The following day, the apparatus was demonstrated at Grand Haven High School during a student assembly. The event brought forth much interest and enthusiasm — “especially among the students of the sciences,” the Tribune reported.
Said to be the “only portable type in the world today,” the device had a value of over $125,000 by today's standards. As incredible as it was, the Tribune reported the apparatus “has not been of sufficient value to attract commercial purpose.”
The year was 1939, and the device was called a “television.”
Television, incorporating transmitting and receiving, basically made its debut in the late 1920s. It wasn't until the 1939 World's Fair in New York that the television gained widespread recognition. World War II placed the advancement of the device on hold until soldiers returned following the war.
In the late 1940s to early 1950s, those who could afford a pricey “TV” replaced their living room radios with this new home entertainment device.
The television made its debut in Grand Haven on Oct. 30, 1939, when Professor Lewis Maloney Hoskins, of the National Family Services Committee, demonstrated what was claimed to be the only portable type in the world to the Grand Haven Rotary Club. At the time, Lewis was associated with the School Assembly Service, based in Chicago.
Ulises Armand Sanabria, holder of more than 125 patents in the television field at the time, cooperated with Hoskins to make the demonstration one in which television was actually shown in action.
The Grand Haven Tribune reported that the event “proved to be one of the most interesting scientific lectures” Rotary club members had ever witnessed.
Hoskins stayed in town overnight and appeared at Grand Haven High School on Oct. 31 for an assembly to demonstrate the device for enthusiastic students. Selected youths were asked to stand before a “transmitting” device (or camera), and their images and movements appeared on the receiving screen across the room.
Hoskins explained the model demonstrated, valued at $8,000 at the time, was far beyond home consumer price range. One bulb alone cost $80.
Hoskins told of the development of television and suggested its possibilities from the vocational standpoint. He indicated it was unlikely every American home would have a “set” tomorrow, listing numerous technological “hurdles” that still confronted the TV for consumer home use. However, Hoskins predicted television “would be a factor in the future.”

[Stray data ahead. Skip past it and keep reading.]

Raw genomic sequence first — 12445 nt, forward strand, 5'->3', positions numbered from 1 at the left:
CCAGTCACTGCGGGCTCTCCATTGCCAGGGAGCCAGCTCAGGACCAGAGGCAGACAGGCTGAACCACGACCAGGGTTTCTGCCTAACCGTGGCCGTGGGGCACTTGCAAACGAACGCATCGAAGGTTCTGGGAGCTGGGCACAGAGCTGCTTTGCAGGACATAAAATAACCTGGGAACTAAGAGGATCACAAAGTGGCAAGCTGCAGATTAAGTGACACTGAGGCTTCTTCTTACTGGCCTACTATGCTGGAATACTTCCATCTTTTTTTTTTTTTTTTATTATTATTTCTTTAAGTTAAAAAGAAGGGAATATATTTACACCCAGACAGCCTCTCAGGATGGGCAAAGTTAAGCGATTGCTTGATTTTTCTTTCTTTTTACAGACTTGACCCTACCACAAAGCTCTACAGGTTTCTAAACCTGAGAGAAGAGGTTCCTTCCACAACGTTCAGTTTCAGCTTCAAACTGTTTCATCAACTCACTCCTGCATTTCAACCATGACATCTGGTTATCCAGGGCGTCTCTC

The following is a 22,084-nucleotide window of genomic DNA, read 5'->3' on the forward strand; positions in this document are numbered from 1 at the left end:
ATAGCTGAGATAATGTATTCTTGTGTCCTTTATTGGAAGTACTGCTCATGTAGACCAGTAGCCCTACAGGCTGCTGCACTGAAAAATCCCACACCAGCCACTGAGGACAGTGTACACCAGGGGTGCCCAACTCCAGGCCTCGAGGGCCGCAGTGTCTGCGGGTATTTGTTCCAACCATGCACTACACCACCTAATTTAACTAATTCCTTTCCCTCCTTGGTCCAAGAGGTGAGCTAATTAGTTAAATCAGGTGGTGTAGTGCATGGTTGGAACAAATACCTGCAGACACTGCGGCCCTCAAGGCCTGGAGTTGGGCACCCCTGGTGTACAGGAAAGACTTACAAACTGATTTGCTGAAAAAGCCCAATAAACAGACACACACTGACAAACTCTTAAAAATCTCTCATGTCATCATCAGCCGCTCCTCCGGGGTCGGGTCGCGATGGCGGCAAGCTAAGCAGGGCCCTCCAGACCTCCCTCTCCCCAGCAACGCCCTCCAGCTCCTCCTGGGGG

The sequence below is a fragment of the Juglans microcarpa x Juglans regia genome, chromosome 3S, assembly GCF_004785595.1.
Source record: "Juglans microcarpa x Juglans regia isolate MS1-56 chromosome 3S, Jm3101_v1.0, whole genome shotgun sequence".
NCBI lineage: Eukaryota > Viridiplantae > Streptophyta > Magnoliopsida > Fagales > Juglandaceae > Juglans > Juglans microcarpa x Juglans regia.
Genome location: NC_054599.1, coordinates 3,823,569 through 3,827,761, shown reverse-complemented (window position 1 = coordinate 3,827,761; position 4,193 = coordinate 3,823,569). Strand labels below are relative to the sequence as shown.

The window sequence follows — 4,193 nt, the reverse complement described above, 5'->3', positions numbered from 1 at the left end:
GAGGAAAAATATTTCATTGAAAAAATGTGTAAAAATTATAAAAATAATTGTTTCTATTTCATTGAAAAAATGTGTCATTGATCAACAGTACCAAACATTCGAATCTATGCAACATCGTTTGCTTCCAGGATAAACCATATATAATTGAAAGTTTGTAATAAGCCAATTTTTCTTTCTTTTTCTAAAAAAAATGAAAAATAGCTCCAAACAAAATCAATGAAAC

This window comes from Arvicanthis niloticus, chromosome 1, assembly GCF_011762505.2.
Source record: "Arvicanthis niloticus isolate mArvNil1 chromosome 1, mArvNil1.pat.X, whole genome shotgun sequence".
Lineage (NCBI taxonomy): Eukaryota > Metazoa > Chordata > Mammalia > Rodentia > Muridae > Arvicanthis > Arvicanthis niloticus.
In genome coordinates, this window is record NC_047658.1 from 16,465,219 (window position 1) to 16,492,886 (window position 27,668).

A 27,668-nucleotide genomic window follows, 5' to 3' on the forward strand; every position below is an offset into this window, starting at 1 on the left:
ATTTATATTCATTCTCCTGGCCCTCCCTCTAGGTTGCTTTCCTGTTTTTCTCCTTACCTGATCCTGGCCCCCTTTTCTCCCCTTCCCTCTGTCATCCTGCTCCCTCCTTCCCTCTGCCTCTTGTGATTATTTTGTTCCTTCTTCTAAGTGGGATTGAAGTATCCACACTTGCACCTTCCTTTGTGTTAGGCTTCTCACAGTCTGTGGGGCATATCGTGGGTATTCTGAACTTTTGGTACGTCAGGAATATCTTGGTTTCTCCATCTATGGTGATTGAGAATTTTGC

“Television is not just around the corner, as some would have us believe, due to the fact that the range radius is now about 25 or 30 miles,” Hoskins told the Tribune. “Television employs a single beam of light that cannot be bent to conform to the Earth's curvature — hence, it’s limited in range.”
Today, it's hard to imagine any home in Ottawa County not having a television — but they exist. The home of area historian and author Wallace K. Ewing is one.
“By not watching TV, we have more time to read, to be with friends and to attend to the legion of mundane tasks that await us every day,” Ewing said concerning he and his wife. “Come to think of it, there is no time for television in the first place!”
The Rev. Michael Goers, pastor of St. Matthew Lutheran Church in Spring Lake Township, once had a television in his home, but he said he lives fine without one today.
"Our family did not replace our last television and we hardly miss having one,” Goers said. “For all that is heard on TV, nothing beats family conversation."
Former FCC Chairman Newton Minow warned of television programming slipping into mediocrity in a speech he delivered to the National Association of Broadcasters on May 9, 1961.
“I invite each of you to sit down in front of your own television set when your station goes on the air and stay there, for a day, without a book, without a magazine, without a newspaper to distract you,” he said. “Keep your eyes glued to that set until the station signs off. I can assure you that what you will observe is a vast wasteland.”
Big-screen TV owners with access to more than 100 cable channels freely acknowledge most often there's nothing on TV worth watching — but, on the bright side, it's all in high-definition now.
The man who introduced Grand Haven to television 75 years ago, Professor Lewis Maloney Hoskins, died Jan. 26, 2011, in Kauai, Hawaii, at the age of 94.